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Ventura Wealth Clients
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In the world of finance, using your assets to secure loans can be a strategic move. Pledging of shares is one such strategy, allowing investors to unlock the value of their existing stock holdings to meet financial needs. This blog dives deep into the concept of share pledging, its benefits, potential risks, and key considerations for investors.

What is pledging of shares?

Pledging of shares, also known as loan against shares (LAS), is a financial arrangement where an investor uses their shares in a listed company as collateral to secure a loan from a bank or financial institution. The shares are essentially held as security by the lender until the borrower repays the loan amount with interest.

How does pledging work?

  1. Initiating the Process: The borrower approaches a bank or financial institution offering LAS facilities.
  2. Valuation and Eligibility: The lender evaluates the borrower's creditworthiness and the value of the shares offered as collateral. Generally, shares of blue-chip companies with high liquidity are preferred.
  3. Loan Agreement: Upon approval, a loan agreement is signed, outlining the loan amount, interest rate, loan tenure, and margin requirements (percentage of the share value provided as a loan).
  4. Share Transfer (Dematerialized Accounts): In a dematerialized account, where shares are held electronically, the borrower electronically transfers the pledged shares into the lender's Demat account.
  5. Safe Custody (Physical Certificates): If the shares are held in physical certificates, they are deposited with the lender in a safe custody arrangement.
  6. Loan Disbursement: Once the formalities are complete, the lender disburses the loan amount to the borrower.
  7. Repayment and Release of Shares: Upon full repayment of the loan with interest, the lender releases the pledged shares back to the borrower's Demat account or returns the physical certificates.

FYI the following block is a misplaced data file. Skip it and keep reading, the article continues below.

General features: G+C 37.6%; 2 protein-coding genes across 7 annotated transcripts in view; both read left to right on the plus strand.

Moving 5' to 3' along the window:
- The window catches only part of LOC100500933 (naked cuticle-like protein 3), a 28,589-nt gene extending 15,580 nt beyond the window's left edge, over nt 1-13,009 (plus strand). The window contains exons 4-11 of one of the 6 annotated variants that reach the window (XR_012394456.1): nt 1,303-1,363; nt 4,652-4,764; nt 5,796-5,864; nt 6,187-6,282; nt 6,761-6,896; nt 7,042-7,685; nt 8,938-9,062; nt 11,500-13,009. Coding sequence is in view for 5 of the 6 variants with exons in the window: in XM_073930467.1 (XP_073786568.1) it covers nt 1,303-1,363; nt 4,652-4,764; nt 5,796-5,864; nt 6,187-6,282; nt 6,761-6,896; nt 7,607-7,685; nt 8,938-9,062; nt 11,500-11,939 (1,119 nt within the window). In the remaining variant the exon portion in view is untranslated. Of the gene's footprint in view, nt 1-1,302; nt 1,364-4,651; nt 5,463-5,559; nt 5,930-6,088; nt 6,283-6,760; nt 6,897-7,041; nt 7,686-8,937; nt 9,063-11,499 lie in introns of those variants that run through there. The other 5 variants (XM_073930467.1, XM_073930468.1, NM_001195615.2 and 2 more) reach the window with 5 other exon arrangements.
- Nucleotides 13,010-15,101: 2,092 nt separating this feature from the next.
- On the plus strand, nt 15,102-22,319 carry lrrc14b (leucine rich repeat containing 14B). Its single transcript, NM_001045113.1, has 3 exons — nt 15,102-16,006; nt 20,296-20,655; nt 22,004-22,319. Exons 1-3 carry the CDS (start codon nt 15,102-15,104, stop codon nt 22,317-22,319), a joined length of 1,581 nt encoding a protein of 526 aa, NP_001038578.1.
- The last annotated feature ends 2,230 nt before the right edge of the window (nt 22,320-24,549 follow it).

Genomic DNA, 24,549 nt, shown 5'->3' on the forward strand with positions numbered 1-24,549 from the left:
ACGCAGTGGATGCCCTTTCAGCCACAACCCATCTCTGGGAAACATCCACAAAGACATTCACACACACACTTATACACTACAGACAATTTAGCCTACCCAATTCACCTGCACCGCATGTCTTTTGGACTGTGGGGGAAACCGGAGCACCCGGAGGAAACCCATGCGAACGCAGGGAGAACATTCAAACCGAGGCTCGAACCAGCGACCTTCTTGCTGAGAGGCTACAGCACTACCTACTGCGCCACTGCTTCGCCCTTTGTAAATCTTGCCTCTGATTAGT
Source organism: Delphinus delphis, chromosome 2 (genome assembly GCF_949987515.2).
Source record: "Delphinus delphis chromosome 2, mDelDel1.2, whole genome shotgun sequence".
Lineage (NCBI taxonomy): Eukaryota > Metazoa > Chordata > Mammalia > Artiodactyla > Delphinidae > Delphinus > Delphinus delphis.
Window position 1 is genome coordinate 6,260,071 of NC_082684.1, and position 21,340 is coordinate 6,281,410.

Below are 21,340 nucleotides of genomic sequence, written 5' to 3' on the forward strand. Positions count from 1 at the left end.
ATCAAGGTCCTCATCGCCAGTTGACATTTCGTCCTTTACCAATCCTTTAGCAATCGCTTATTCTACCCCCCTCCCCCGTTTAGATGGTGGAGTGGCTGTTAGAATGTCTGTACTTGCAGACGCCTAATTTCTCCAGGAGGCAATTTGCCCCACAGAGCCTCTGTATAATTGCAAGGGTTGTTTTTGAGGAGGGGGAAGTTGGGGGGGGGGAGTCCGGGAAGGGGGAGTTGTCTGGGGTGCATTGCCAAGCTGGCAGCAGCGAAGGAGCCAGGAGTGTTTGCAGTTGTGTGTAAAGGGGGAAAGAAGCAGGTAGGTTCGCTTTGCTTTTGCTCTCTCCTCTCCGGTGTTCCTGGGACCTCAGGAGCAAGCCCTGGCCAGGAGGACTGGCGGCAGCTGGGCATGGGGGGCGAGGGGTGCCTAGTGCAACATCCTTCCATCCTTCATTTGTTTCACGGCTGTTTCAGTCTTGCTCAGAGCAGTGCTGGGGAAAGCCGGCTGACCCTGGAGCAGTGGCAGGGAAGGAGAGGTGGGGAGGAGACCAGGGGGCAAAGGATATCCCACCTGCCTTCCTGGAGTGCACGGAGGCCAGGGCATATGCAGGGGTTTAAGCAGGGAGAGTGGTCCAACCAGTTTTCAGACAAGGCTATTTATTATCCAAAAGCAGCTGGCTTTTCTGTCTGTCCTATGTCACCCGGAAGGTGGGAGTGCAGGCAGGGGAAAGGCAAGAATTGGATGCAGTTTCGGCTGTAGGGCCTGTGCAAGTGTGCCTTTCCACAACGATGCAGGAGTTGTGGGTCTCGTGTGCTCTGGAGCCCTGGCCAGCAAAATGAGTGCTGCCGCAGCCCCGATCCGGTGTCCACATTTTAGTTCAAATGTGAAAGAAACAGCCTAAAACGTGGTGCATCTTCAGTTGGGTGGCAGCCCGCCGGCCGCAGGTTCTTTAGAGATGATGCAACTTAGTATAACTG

Benefits of pledging shares

  • Unlocking Capital: Investors can access funds without selling their shares, allowing them to retain potential long-term gains.
  • Lower Interest Rates: Compared to personal loans, LAS often comes with lower interest rates due to the presence of collateral.
  • Flexibility: Borrowers can typically choose a loan tenure that aligns with their financial goals.
  • Maintaining Ownership: Unlike selling shares, pledging allows investors to retain ownership and voting rights associated with the pledged shares (exceptions might exist).

Risks involved

  • Margin Calls: If the market value of the pledged shares falls significantly, the lender might issue a margin call, requiring the borrower to deposit additional cash or securities to maintain the loan-to-value (LTV) ratio. Failure to meet the margin call could lead to the forced sale of shares by the lender.
  • Market Volatility: Fluctuations in the stock market can impact the value of the pledged shares, potentially triggering margin calls.
  • Risk of Default: Loan defaults can lead to the lender selling the pledged shares to recover the outstanding amount. This could result in a loss for the borrower if the share price has fallen.

Key considerations before pledging shares

  • Loan-to-Value Ratio (LTV): Understand the maximum LTV offered by the lender. A lower LTV indicates a lower loan amount but reduces the risk of margin calls.
  • Interest Rate: Compare LAS interest rates offered by different lenders to secure the best deal.
  • Hidden Charges: Be aware of any processing fees or prepayment penalties associated with the loan.
  • Investment Horizon: LAS is suitable for short-term financial needs. Ensure the pledged shares are not crucial for your long-term investment goals.


Pledging of shares can be a valuable tool for investors seeking to leverage their existing stock holdings. However, careful consideration of the risks and benefits is essential before entering into such an agreement. By understanding the process, associated risks, and key factors, investors can make informed decisions to utilise pledging of shares effectively in their financial strategies.

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